At the beginning of this year, I was doing research on the new Ryzen 3 processors from AMD. I was getting excited. Since basically my K-7 days, AMD has not been truly competitive with Intel on performance. They’ve eked out a business by being a good price per performance, especially with their multiprocessor systems at scale. Simultaneous Multi-Threading (SMT) seemed to elude them for a long time. Not to be confused with Speculative Multi-Threading (SpMT), a much more awesome idea only ever really attempted in the Sun Niagara architecture. To be fair, SMT is a difficult thing to get right, especially with security considerations. A friend of mine at Intel once told me (no idea if true) that they built the triple-fault processor reset because if the CPU screwed this up 3 times, it was better to give up the whole processor state and start over.
The Ryzen 1 hype was, perhaps, a bit more than it should have been, but it did represent AMD actually getting into the right league for tackling Intel. For too long, Intel had basically only competed with last year’s Intel processors, and the Ryzen 3 represents an actual competition with them.
I was considering building a new Ryzen based workstation since it had been about 4 years since my last upgrade, and decided maybe I should look into EPYC Rome, the server version of Ryzen. (I didn’t know the difference between Naples and Rome at the time, so I wasn’t completely up to date.) The 7232P seemed interesting. An 8-core 16-thread CPU I could build a new server out of. I toyed with the idea of the 16 Core, 32 Core, even 48 Core, but kept thinking, what exactly am I going to do with all those processors? I was being caught up in buying tech just because of excitement, with no real plan.
However, a thought occurred to me, what if I could collapse my current 5 servers down to just 1? Well 2, my workstation is almost certainly not going to be wrapped back up into one big server, but maybe someday. I also remember last time I built my ESXi virtualization server I wasn’t able to get a dedicated GPU working for the virtual machine to replace servers. This would be necessary as one of these servers is used to run all the televisions in my house. It serves as my primary way of consuming media. After a bit of research, and some wishful thinking, I determined this might not be as big a deal as it used to be. To be more accurate, I figured that after 6 years this had to have been solved.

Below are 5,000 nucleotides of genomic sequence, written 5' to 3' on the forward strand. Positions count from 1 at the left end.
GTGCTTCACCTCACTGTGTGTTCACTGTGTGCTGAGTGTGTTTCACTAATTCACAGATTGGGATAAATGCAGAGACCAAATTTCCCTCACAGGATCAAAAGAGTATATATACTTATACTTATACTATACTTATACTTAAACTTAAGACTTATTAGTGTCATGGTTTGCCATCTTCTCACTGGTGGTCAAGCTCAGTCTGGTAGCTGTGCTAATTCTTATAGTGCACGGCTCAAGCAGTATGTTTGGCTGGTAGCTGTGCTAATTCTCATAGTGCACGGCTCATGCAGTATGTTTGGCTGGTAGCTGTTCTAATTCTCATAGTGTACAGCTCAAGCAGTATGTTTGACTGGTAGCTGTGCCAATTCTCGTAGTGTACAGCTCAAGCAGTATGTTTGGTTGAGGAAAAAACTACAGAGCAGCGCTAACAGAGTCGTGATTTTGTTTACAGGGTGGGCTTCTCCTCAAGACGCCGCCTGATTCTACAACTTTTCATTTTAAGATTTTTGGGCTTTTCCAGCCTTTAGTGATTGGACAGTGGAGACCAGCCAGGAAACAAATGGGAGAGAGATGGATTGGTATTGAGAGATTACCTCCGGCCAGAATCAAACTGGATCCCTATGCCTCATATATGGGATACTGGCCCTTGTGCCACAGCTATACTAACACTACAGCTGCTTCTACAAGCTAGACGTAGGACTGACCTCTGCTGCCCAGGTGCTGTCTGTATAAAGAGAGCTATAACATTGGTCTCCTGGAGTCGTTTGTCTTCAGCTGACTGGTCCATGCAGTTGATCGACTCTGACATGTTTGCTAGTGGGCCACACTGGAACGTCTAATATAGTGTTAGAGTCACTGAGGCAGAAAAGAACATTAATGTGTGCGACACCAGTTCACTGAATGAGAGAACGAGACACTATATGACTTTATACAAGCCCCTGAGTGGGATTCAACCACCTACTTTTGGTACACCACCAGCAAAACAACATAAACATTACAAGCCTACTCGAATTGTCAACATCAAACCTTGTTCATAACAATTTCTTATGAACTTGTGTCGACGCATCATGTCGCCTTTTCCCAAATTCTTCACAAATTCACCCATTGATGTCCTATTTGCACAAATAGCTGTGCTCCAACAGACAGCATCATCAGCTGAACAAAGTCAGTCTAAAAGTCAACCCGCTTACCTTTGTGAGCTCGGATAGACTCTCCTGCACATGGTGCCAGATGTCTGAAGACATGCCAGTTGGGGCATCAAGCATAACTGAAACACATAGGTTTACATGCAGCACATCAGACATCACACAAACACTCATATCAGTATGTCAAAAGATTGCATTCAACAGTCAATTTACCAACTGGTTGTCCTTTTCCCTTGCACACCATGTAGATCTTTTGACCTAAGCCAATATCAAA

I then discovered Linus Tech Tips (yeah yeah, I know this has been around forever, and I really enjoyed scrapyard wars, especially the one about building a water cooling system, block and all, which I actually did in my freshman year of college) and saw THIS Replaced Every PC in my House!  I was instantly reminded about my previous failure and thought, you know, if I add my VR PC, my Home Streaming PC, my home assistant raspberry pi, and my storage server all to one big one, I could even add an extra workstation for my partner who has been discussing starting a podcast/blog herself. Now this was a reason for upgrading to a large CPU. I’ll save money on my monthly power bill too, by collapsing these down together.
So I placed an ebay bid on a 7702P 64-core, 128-thread EPYC processor. Now the more astute of you are probably noticing this is not one of the previous considerations, but to be fair, I didn’t expect to win. This was around the time covid hit (February), and I was more playing around than actually expecting anything. I was just plain surprised I won considering I wasn’t willing to pay that much. This was probably my first mistake. Don’t bid on something you aren’t prepared to win. That being said, this was going to be fun. Let’s see how complicated I can make this.
I had intended to learn and work my way through a few deployments more of interest for work, like Kubernetes, Kafka, Redis, and a couple more smaller systems I have had deployed, but have varying degrees of hands-on experience. I’ve been an Engineering Leader by trade for nearly 9 years now, but I like to actually program, actually deploy, actually work with these tools to understand them. Especially so I’m not just always going off my colleagues’ opinions. Having a large server like this would give me an excuse to learn this and work through new problems. AWS has taken the infrastructure world by storm, but I think there is a lot of value in knowing these systems more than just through the AWS console. So, without further adieu, let’s get to upgrading my old “Home Lab”!